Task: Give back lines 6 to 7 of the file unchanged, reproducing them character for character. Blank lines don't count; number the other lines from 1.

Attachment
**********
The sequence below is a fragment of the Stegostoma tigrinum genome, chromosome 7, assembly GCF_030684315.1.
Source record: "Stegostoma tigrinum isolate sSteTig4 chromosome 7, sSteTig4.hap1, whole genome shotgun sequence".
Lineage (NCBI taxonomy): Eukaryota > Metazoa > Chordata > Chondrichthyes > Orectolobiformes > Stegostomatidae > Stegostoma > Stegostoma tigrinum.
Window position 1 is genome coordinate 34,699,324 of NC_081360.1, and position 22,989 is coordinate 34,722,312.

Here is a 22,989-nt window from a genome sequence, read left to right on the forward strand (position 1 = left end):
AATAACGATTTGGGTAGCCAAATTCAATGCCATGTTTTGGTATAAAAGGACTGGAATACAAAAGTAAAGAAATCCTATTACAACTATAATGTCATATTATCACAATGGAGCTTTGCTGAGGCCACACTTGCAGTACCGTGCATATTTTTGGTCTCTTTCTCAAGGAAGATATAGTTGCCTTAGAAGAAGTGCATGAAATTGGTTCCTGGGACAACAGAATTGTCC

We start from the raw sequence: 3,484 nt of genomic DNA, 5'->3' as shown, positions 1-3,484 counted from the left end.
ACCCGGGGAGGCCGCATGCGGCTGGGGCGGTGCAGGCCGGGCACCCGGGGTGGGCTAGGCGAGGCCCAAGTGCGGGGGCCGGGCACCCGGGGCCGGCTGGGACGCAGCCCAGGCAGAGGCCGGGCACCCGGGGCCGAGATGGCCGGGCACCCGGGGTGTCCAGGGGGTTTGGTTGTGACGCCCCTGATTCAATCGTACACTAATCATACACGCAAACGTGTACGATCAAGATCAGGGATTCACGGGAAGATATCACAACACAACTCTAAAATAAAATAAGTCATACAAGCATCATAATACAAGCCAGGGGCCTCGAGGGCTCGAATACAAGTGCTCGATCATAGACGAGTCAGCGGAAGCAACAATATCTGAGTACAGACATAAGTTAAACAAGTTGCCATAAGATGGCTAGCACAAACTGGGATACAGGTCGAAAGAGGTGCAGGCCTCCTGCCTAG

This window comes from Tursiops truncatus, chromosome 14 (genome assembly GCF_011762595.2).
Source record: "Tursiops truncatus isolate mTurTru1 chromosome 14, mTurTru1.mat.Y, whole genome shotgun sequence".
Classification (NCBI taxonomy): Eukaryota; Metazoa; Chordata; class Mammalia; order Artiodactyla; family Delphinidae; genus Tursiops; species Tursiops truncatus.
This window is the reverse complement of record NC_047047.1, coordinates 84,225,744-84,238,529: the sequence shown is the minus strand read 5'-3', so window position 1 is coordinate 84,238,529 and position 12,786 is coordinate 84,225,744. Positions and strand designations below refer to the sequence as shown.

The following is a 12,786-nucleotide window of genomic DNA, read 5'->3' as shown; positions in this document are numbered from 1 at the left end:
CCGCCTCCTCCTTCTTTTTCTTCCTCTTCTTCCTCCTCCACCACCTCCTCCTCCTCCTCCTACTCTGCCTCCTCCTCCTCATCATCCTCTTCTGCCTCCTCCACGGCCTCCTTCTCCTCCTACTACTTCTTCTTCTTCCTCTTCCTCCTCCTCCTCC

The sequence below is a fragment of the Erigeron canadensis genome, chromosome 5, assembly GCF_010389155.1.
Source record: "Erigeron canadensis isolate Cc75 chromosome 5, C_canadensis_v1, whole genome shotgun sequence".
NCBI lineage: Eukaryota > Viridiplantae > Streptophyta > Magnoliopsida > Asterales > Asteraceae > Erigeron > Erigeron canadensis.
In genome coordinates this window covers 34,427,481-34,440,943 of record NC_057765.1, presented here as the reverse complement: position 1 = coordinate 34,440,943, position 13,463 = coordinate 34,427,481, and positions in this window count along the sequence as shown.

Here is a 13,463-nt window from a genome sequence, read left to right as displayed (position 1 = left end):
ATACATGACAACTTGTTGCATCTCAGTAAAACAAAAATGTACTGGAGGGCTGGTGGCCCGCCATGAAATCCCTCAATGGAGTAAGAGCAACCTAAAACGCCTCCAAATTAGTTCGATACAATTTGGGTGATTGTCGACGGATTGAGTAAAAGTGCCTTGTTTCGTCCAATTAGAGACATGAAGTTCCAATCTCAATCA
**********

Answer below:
AATAACGATTTGGGTAGCCAAATTCAATGCCATGTTTTGGTATAAAAGGACTGGAATACAAAAGTAAAGAAATCCTATTACAACTATAATGTCATATTATCACAATGGAGCTTTGCTGAGGCCACACTTGCAGTACCGTGCATATTTTTGGTCTCTTTCTCAAGGAAGATATAGTTGCCTTAGAAGAAGTGCATGAAATTGGTTCCTGGGACAACAGAATTGTCC

We start from the raw sequence: 3,484 nt of genomic DNA, 5'->3' as shown, positions 1-3,484 counted from the left end.